2. Centralize this disclosure process across all New York state cases through in-house counsel or a single outside counsel to ensure consistent responses.
  3. Require a confidentiality agreement or protective order before disclosing any insurance information.
  4. When disclosing, redact confidential information, but expect plaintiffs to challenge any redactions given the law’s scope.
  5. Identify only potentially responsive policies and programs using the following guidelines:
    • Sold or delivered in New York. Unfortunately, only litigation or further legislative action will clarify whether § 3101 (f)(1)(i)’s limitations to policies and programs “sold or delivered within the state of New York” limit the scope of the broader language of § 3101 (f)(1), which requires disclosure of “proof of the existence and contents of any insurance agreement under which any person or entity may be liable to satisfy part or all of a judgment . . . or to indemnify or reimburse for payments made to satisfy entry of the final judgment.” Even if the disclosure obligations are limited to policies sold or delivered within the state of New York, organizations headquartered in the state and those using brokers located in the state must disclose their insurance information. Because many insureds utilize brokers headquartered in New York, the reference to “sold or delivered in New York” could be particularly problematic. Anticipate litigation over this issue.
    • Insofar as such documents relate to the claim being litigated. Determine whether the insurance information is relevant to the legal dispute; provide only insurance information that would provide coverage for the claim. If Senate Bill 7882 does not become law, this limitation will not be available. Even if it does, anticipate litigation over this issue.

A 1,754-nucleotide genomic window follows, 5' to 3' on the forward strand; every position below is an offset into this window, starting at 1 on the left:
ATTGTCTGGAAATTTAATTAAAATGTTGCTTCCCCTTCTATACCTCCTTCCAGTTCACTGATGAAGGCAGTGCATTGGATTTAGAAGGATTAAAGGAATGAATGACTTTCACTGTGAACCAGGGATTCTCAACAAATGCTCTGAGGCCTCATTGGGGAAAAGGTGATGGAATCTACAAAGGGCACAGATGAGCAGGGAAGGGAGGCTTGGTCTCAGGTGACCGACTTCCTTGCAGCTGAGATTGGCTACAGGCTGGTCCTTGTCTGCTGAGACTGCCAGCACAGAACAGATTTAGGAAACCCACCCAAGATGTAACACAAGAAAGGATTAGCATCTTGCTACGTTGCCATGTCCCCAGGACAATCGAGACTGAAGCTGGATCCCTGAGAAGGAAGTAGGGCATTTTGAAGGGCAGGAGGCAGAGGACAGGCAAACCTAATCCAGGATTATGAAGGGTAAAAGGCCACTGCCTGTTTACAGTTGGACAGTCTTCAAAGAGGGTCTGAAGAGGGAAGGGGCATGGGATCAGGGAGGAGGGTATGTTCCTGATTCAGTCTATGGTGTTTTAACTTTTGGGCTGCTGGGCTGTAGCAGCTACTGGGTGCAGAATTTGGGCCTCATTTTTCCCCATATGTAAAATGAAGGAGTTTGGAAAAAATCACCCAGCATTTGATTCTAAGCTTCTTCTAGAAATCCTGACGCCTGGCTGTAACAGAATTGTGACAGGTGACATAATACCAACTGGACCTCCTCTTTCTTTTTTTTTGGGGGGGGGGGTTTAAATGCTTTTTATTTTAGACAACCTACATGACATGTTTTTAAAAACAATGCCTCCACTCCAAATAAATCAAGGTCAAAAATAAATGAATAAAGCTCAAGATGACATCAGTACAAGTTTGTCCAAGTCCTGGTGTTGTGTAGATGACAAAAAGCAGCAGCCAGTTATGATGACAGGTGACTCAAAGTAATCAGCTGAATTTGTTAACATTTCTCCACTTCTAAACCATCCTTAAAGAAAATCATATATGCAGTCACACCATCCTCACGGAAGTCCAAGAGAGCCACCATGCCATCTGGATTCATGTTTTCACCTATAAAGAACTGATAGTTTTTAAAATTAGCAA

• Under which any person or entity may be liable. The amount of the potential liability determines the scope of mandatory disclosure. Once again, anticipate litigation over this issue because:
      • Primary policies with high deductibles may not respond.
      • Excess policies in insurance programs with high self-insured retentions may not respond.
      • Umbrella or excess policies may not respond depending upon the amount of the potential liability.
  • All primary, excess, and umbrella policies, etc. Responsive insurance information includes captive insurance, risk retention groups, insurance exchanges, syndicates, and self-insurance programs.
  1. Begin by disclosing declaration pages only. (Declaration pages are not certificates of insurance.)
  2. For automobiles subject to New York insurance laws, consider complying with New York’s financial responsibility laws by means other than through insurance policies.
  3. Monitor legislative developments and urge legislators and Gov. Hochul to further limit these overreaching insurance disclosure requirements.
  4. Consult with coverage counsel to ensure proper compliance with this law.